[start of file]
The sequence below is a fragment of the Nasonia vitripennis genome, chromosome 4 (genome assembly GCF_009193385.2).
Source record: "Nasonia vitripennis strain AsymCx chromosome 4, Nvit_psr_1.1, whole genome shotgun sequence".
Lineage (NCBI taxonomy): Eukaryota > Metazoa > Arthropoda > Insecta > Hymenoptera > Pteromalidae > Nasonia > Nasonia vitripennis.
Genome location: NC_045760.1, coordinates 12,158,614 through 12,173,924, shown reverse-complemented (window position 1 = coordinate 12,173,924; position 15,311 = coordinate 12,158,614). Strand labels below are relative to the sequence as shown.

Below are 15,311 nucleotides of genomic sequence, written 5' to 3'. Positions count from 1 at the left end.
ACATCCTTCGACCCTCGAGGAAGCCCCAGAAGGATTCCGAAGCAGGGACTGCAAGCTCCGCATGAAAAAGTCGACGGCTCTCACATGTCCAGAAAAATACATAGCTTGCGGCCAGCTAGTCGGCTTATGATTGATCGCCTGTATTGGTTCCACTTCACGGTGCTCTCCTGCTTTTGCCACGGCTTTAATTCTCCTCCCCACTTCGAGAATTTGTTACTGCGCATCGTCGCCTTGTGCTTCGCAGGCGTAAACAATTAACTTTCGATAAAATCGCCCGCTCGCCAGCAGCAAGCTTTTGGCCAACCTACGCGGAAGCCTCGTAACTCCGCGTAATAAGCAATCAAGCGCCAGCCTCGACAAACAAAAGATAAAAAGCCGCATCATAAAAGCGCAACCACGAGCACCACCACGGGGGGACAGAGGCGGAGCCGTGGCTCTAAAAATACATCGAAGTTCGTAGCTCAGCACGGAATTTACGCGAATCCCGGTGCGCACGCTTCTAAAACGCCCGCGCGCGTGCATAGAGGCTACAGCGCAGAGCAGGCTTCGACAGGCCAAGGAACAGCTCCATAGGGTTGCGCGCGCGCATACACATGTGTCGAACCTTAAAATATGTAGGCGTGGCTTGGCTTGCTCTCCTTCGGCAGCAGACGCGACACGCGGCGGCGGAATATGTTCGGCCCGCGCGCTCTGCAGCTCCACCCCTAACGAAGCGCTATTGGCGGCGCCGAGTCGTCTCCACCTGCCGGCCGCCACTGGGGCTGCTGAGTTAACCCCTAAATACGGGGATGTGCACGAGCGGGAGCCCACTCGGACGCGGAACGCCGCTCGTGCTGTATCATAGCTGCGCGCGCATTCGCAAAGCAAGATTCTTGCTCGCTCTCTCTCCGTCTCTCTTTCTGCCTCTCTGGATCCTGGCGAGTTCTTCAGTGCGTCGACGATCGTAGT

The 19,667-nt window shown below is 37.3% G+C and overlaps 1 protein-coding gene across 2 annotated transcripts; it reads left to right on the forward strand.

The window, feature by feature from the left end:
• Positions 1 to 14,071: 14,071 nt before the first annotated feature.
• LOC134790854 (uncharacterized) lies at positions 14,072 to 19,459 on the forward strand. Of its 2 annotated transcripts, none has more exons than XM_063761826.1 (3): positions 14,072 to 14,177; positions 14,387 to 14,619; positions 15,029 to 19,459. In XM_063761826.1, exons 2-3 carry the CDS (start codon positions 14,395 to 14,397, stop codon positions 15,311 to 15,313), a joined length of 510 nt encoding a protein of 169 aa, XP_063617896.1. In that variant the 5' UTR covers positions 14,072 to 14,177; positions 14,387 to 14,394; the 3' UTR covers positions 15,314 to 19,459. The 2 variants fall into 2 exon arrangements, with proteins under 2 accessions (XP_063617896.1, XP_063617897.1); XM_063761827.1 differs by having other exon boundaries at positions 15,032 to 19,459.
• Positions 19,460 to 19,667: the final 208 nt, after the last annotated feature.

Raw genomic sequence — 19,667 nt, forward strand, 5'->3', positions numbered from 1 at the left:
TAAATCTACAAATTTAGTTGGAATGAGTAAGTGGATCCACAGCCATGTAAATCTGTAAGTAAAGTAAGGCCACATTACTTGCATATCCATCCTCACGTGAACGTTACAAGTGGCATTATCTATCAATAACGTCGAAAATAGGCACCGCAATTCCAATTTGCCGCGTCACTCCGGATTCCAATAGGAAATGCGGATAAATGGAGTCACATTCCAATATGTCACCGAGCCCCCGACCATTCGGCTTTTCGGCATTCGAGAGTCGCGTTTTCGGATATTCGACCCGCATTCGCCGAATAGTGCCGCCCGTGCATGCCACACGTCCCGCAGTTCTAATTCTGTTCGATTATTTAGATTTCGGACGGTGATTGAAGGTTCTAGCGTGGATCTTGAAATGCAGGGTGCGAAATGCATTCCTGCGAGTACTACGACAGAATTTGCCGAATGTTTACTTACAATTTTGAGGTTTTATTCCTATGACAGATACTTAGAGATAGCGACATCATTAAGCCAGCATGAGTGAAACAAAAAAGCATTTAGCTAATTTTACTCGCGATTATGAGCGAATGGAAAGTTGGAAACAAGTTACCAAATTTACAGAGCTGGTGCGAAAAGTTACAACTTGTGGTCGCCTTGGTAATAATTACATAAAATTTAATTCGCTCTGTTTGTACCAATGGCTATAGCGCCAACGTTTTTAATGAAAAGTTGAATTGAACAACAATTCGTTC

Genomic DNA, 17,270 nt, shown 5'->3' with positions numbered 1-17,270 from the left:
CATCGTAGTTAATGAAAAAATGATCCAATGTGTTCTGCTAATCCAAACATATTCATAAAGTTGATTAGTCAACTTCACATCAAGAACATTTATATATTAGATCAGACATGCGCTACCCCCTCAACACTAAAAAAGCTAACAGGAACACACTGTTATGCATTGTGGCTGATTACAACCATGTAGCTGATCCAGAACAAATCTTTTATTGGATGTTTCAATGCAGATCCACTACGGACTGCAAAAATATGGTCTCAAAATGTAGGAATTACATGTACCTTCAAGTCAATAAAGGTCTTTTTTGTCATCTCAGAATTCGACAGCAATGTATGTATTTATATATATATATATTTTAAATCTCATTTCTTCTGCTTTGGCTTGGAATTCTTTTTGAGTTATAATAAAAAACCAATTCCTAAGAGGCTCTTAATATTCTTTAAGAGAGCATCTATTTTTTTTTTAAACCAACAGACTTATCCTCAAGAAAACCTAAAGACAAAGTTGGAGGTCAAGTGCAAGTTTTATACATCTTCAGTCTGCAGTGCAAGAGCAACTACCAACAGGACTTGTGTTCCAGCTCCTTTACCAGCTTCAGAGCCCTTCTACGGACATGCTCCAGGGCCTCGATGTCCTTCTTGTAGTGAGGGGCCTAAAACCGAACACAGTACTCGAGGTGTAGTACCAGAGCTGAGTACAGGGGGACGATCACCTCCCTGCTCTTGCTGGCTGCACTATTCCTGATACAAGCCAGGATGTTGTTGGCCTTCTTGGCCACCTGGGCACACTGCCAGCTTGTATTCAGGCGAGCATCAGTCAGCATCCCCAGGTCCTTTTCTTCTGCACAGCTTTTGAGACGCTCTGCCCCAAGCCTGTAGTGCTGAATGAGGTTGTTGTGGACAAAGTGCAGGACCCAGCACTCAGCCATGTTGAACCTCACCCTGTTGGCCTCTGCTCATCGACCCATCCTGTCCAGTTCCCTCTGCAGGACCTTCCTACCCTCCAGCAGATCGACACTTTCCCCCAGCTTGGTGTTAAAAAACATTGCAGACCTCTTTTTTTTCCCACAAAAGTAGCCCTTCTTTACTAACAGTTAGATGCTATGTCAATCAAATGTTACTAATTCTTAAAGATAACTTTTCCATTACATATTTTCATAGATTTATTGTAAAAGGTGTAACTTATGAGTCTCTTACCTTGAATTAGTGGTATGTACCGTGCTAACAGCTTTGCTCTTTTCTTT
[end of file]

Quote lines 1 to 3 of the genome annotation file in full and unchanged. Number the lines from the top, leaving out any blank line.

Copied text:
The sequence below is a fragment of the Nasonia vitripennis genome, chromosome 4 (genome assembly GCF_009193385.2).
Source record: "Nasonia vitripennis strain AsymCx chromosome 4, Nvit_psr_1.1, whole genome shotgun sequence".
Lineage (NCBI taxonomy): Eukaryota > Metazoa > Arthropoda > Insecta > Hymenoptera > Pteromalidae > Nasonia > Nasonia vitripennis.